Lansdowne’s Fighting Spirit Prevails Over Terenue

Nov 17, 2014

It may have bucketed out of the heavens for the entire match, but the weather did little to dampen the spirits of the large attendance at the Aviva Stadium back pitch last Friday night, as we were treated to a tense, gripping match between the first- and second- placed sides in the top division the Ulster Bank AIL League.

Even the “Balcony Boys” (who had half an eye to the televised Scotland v. Ireland soccer match in the pavilion behind them) got in on the act, with several choruses of “Olé, Olé” ringing out to encourage the players to even greater efforts.

Given the torrential conditions, both sides adapted extremely well and tried to play an expansive game. That only one try was scored was largely due to the sterling defensive efforts of both sides.

Once again, Lansdowne had to thank the trusty boots of kickers Scott Deasy and Conor McKeon for a narrow victory over their Dublin 6W rivals.  Incredibly, on the night, Terenure were going for a 30th successive win across three divisions of the AIL over the last three seasons. In the bowels of injury time, however, Ireland Under 20 and Connacht “A” out half McKeon struck the killer blow with his second, difficult penalty which he struck gloriously into the wind and rain from 43 metres to send the home support into raptures. Scott Deasy had earlier struck with three fine efforts to keep Lansdowne in touch with the League leaders.

Deasy had been unsuccessful with a challenging effort as early as the 1st minute, but Lansdowne were then rocked by the sin-binning of centre Tom Daly in the 4th minute. Undismayed, Deasy converted an excellent penalty from 40 metres after 10 minutes to establish an early lead for the home side.

Lansdowne had a lucky escape on the quarter-hour when Terenure winger Harry Moore knocked on after a clever chip through from his opposite winger, James O’Donoghue. Following the resultant scrum, however, Lansdowne were turned over in possession and ‘Nure hooker Robbie Smyth, who had an excellent match, was well placed to surge over for a try which was converted by former UCD out half James Thornton for a 7-5 lead.

McKeon narrowed the gap to 7-6 with a penalty for off-side after 25 minutes, which was cancelled out by a similar effort by Thornton shortly afterwards. Scott Deasy then took advantage of good work by centre Tom Farrell which resulted in a penalty and sin-binning for Terenure captain, James O’Neill, to leave the scores 9-10 to the visitors at half time.

Earlier, Lansdowne were distinctly unlucky not to go ahead when the ball was slapped out of scrum half Adam Griggs’s hands by a Terenure defender on the visitor’s five meter line, which went unpunished.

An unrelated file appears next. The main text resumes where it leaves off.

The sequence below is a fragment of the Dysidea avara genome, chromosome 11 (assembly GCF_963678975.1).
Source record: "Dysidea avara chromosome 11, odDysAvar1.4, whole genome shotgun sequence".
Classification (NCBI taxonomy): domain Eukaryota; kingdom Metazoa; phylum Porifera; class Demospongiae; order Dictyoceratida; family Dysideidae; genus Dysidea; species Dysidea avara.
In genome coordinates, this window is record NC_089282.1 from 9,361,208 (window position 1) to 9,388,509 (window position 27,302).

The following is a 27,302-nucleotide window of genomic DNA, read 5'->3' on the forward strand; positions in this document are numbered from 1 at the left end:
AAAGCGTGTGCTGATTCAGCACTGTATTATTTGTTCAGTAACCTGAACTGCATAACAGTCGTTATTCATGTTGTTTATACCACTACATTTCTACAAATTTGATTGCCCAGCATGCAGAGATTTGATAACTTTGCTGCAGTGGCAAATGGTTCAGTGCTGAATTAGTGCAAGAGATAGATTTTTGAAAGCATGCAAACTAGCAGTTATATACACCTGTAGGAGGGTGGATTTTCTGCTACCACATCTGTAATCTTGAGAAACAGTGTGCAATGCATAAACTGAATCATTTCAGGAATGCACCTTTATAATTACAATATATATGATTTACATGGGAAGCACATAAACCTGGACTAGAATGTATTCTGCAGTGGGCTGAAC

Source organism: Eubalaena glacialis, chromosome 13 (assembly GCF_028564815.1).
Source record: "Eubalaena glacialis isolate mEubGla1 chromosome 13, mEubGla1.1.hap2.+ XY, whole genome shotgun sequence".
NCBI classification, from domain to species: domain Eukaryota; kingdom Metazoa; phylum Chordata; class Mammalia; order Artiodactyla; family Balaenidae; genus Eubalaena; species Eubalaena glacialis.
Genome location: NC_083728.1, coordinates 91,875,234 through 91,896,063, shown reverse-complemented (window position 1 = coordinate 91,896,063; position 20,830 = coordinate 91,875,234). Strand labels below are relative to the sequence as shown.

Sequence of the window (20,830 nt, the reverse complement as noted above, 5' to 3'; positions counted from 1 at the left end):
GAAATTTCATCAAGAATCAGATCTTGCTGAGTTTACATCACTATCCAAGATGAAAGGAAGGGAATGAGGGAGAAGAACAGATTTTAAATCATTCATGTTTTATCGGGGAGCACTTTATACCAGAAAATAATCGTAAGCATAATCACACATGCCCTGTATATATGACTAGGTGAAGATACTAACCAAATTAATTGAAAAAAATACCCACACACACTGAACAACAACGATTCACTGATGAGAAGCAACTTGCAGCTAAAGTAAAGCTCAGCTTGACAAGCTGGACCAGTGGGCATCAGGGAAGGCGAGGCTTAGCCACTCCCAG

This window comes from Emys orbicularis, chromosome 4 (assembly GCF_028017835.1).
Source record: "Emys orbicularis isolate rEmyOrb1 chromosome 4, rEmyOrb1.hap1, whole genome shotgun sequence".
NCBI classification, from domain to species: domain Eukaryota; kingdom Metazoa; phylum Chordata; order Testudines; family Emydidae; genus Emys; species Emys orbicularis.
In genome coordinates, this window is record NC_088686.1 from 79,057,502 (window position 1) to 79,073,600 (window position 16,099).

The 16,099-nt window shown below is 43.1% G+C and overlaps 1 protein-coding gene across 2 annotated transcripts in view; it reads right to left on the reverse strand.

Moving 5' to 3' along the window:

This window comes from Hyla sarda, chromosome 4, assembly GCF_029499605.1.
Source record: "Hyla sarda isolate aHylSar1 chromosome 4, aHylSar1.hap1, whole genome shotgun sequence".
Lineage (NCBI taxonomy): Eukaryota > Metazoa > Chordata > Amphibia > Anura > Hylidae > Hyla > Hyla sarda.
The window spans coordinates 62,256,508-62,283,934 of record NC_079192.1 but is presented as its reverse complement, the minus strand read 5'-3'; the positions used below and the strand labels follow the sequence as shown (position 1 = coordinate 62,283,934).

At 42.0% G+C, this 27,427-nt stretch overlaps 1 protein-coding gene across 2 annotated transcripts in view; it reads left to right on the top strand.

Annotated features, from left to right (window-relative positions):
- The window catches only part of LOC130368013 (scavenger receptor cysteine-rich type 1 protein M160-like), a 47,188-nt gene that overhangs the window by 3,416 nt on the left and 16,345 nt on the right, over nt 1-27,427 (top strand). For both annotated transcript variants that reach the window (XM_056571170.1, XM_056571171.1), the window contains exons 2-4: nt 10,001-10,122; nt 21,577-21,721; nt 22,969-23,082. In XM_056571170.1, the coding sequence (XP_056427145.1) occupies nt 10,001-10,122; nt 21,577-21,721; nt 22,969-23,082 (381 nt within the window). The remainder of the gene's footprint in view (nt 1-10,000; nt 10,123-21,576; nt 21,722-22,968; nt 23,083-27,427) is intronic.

The Lansdowne scrum, as in every league match so far this season, was dominant, and the stalwart front row of Ian Prendiville, Dylan Donnellan and Adam “Teddy” Boland caused major problems for their ‘Nure counterparts. Terenure’s response was to wheel their own scrum ball to counteract the Lansdowne drive, and it paid dividends when the referee penalised Lansdowne for wheeling. Why a dominant scrummaging unit would need to wheel the scrum in the first place was an unanswered question posed to the officials on this occasion.

Possession out of touch has not been Lansdowne’s greatest strength this season and, in Terenure, they were up against a very effective and well-organised defensive unit who caused them significant problems throughout. Lansdowne countered this by a fine display in the loose, and the overall effect in the second half was for both sides’ strengths to neutralise each other. Tackling on both sides was tigerish, and, when the difficult handling conditions were added in, scoring in the second half was at a premium until the match entered its final minute.  

Earlier, Lansdowne’s luck appeared to be out when, on the hour, McKeon’s sweetly struck drop goal effort from distance hit the upright and came back into play, only to be scrambled clear for a 22” by a much- relieved ‘Nure defence. In the last minute of regular time, however, Lansdowne pressure saw Terenure penalised for not releasing in the tackle, and Deasy coolly stroked over the resultant penalty to snatch what appeared to be the winning score.

In the fourth minute of injury time, an error by the home full back led to a penalty to the visitors which Thornton converted to again restore Terenure’s one point advantage - 12-13. It looked like the game was over, but Lansdowne refused to panic and surged forward on the attack yet again. The result was cool Conor’s delightful penalty strike which gave a deserved, if hard-earned success to coach Mike Ruddock’s side and simultaneously inflicted a first league loss on Terenure in almost three seasons.

All told, this was a marvellous effort by a battling, spirited squad in the best traditions of the Lansdowne Club in what was a never-say-die effort in awful conditions that has re-ignited the Ulster Bank Division IA league.

Match Report: Michael Daly











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